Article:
A beautiful new branch of the Brooklyn Public Library, dubbed Brooklyn Heights Library, officially opened today at 286 Cadman Plaza West between Clinton and Pierrepont Streets.
At over 26,000 square feet, the destination is now the second-largest library in the system after the Central Library, which functions as the organization's headquarters.
Visitors will revel in the floor-to-ceiling windows overlooking the streets below, a sunlit reading room, double-height ceilings, a Reading Circle area and "Something Borrowed, Something New," a new installation by Brooklyn-based artist Jean Shin that marks the system's 125th anniversary.
According to an official press release, the art piece, which is shaped like an upside-down tree, "acknowledges the library's roots in the community and Brooklynites' generations of shared history with the library and literature."
Perhaps most interestingly, the debut of the modern-looking location was actually part of a redevelopment project that the library system has undertaken alongside the New York City Economic Development Corporation.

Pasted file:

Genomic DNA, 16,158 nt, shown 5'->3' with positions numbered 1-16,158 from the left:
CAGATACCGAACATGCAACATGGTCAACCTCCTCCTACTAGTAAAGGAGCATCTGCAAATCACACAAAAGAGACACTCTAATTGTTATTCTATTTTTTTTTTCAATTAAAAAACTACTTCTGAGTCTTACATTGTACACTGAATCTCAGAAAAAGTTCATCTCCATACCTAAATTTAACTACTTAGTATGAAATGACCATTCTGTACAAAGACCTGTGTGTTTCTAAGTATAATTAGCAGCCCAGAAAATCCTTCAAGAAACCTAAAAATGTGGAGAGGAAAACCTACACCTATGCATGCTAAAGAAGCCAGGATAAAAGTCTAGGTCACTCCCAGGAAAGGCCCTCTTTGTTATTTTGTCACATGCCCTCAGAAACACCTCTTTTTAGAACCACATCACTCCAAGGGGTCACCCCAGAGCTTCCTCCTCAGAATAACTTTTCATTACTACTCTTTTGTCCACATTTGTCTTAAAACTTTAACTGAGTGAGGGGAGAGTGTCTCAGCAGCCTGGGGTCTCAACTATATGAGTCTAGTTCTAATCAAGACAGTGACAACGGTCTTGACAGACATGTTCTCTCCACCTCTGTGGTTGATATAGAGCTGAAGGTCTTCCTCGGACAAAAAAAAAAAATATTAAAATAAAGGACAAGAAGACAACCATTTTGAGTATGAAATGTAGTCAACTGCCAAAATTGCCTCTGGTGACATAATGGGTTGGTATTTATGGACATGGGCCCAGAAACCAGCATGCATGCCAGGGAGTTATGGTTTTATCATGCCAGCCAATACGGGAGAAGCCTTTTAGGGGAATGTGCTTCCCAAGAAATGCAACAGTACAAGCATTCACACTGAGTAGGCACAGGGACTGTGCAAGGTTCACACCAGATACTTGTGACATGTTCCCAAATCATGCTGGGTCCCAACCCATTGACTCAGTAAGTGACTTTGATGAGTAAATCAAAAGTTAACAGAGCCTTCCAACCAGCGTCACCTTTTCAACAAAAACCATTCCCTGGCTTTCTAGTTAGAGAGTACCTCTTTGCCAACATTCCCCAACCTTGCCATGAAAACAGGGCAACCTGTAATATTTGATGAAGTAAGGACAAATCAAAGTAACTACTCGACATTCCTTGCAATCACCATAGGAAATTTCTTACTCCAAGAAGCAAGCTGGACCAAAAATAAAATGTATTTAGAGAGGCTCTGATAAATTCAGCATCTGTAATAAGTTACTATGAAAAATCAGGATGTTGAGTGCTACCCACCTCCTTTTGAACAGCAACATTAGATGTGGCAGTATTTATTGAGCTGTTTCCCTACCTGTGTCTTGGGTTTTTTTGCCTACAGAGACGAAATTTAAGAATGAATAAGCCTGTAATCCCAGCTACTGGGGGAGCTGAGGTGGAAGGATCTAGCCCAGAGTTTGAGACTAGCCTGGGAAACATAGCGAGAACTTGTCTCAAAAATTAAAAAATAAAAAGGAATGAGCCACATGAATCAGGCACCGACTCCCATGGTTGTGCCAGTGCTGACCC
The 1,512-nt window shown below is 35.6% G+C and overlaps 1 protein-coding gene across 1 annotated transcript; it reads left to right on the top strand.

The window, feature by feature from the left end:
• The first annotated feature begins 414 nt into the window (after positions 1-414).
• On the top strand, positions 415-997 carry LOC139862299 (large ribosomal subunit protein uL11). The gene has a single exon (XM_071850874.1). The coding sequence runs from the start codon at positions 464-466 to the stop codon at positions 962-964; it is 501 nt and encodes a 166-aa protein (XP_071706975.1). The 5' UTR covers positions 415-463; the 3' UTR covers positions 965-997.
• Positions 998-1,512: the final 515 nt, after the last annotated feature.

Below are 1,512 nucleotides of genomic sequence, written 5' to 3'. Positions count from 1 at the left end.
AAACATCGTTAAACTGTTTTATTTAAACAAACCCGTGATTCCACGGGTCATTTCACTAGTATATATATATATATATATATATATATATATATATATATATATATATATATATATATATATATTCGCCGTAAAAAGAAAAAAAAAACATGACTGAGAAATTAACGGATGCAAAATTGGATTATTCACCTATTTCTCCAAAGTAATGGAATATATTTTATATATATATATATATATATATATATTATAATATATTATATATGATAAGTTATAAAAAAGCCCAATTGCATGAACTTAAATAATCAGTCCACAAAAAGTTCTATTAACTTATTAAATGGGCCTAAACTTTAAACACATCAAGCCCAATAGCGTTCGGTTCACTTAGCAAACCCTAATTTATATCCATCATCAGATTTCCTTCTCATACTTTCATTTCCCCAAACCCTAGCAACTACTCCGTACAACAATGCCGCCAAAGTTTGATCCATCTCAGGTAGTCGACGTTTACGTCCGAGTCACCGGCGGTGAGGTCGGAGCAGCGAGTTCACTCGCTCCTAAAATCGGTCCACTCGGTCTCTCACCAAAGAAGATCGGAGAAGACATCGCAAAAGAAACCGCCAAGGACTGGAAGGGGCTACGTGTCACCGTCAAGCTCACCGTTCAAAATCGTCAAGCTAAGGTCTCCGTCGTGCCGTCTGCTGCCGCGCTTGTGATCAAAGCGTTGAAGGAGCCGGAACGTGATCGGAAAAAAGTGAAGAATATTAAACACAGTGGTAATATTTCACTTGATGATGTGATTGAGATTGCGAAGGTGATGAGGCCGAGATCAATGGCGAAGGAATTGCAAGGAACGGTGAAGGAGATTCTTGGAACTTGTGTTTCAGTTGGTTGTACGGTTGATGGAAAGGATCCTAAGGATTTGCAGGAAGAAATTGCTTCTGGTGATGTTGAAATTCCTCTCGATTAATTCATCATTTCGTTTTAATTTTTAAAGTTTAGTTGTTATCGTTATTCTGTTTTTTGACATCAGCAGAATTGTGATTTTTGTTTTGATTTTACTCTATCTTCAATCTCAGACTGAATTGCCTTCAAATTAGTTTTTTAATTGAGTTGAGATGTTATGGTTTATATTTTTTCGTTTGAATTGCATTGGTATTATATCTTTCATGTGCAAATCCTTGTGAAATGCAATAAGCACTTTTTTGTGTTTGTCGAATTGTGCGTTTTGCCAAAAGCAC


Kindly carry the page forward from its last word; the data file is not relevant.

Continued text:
To put it simply, the two parties were able to leverage funds from a land sale to generate $52 million in revenue for the Brooklyn Public Library, $40 million of which were then distributed to fund repairs and lead improvements across all branches. The additional $12 million were used to build the interior of the new Brooklyn Heights Library.
That is all to say: the entire Brooklyn Library system is undergoing major renovations that all New Yorkers are sure to delight in throughout the upcoming few months.
"Today we celebrate a milestone, completing a vision to turn an outdated library into a bright and inspiring space for the 21st century," said Linda Johnson, President and CEO of Brooklyn Public Library, in an official statement. "In so doing, not only are we delivering a beautiful new Brooklyn Heights Library, we have generated funds for the renovation of nine other branches, benefitting our patrons throughout the borough and marking the most important moment in rebuilding since the Library was founded 125 years ago."
Check out some pictures from inside the new space right here: